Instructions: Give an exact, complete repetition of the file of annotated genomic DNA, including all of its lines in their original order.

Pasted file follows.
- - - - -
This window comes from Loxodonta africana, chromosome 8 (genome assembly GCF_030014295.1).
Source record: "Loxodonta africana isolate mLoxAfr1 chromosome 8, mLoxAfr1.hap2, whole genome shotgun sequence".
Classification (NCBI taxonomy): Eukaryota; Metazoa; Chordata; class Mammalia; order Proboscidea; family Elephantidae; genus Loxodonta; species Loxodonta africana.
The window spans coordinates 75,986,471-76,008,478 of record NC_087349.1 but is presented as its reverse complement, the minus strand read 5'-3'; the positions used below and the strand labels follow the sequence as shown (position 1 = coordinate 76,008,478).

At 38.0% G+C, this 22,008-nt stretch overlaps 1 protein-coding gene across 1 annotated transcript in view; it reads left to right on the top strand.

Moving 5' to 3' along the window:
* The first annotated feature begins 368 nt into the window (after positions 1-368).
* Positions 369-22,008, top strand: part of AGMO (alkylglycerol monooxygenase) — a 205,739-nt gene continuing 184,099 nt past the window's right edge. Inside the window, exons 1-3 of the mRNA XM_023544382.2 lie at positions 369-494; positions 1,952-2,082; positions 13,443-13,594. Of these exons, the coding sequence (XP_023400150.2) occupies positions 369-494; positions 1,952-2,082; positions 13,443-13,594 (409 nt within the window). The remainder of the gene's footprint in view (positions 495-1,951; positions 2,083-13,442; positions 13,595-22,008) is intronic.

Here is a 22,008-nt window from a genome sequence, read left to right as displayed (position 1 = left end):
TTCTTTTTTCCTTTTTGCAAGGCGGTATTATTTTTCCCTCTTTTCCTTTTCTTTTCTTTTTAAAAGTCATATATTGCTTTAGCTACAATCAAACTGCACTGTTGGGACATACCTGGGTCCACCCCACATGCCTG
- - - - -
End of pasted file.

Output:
This window comes from Loxodonta africana, chromosome 8 (genome assembly GCF_030014295.1).
Source record: "Loxodonta africana isolate mLoxAfr1 chromosome 8, mLoxAfr1.hap2, whole genome shotgun sequence".
Classification (NCBI taxonomy): Eukaryota; Metazoa; Chordata; class Mammalia; order Proboscidea; family Elephantidae; genus Loxodonta; species Loxodonta africana.
The window spans coordinates 75,986,471-76,008,478 of record NC_087349.1 but is presented as its reverse complement, the minus strand read 5'-3'; the positions used below and the strand labels follow the sequence as shown (position 1 = coordinate 76,008,478).

At 38.0% G+C, this 22,008-nt stretch overlaps 1 protein-coding gene across 1 annotated transcript in view; it reads left to right on the top strand.

Moving 5' to 3' along the window:
* The first annotated feature begins 368 nt into the window (after positions 1-368).
* Positions 369-22,008, top strand: part of AGMO (alkylglycerol monooxygenase) — a 205,739-nt gene continuing 184,099 nt past the window's right edge. Inside the window, exons 1-3 of the mRNA XM_023544382.2 lie at positions 369-494; positions 1,952-2,082; positions 13,443-13,594. Of these exons, the coding sequence (XP_023400150.2) occupies positions 369-494; positions 1,952-2,082; positions 13,443-13,594 (409 nt within the window). The remainder of the gene's footprint in view (positions 495-1,951; positions 2,083-13,442; positions 13,595-22,008) is intronic.

Here is a 22,008-nt window from a genome sequence, read left to right as displayed (position 1 = left end):
TTCTTTTTTCCTTTTTGCAAGGCGGTATTATTTTTCCCTCTTTTCCTTTTCTTTTCTTTTTAAAAGTCATATATTGCTTTAGCTACAATCAAACTGCACTGTTGGGACATACCTGGGTCCACCCCACATGCCTG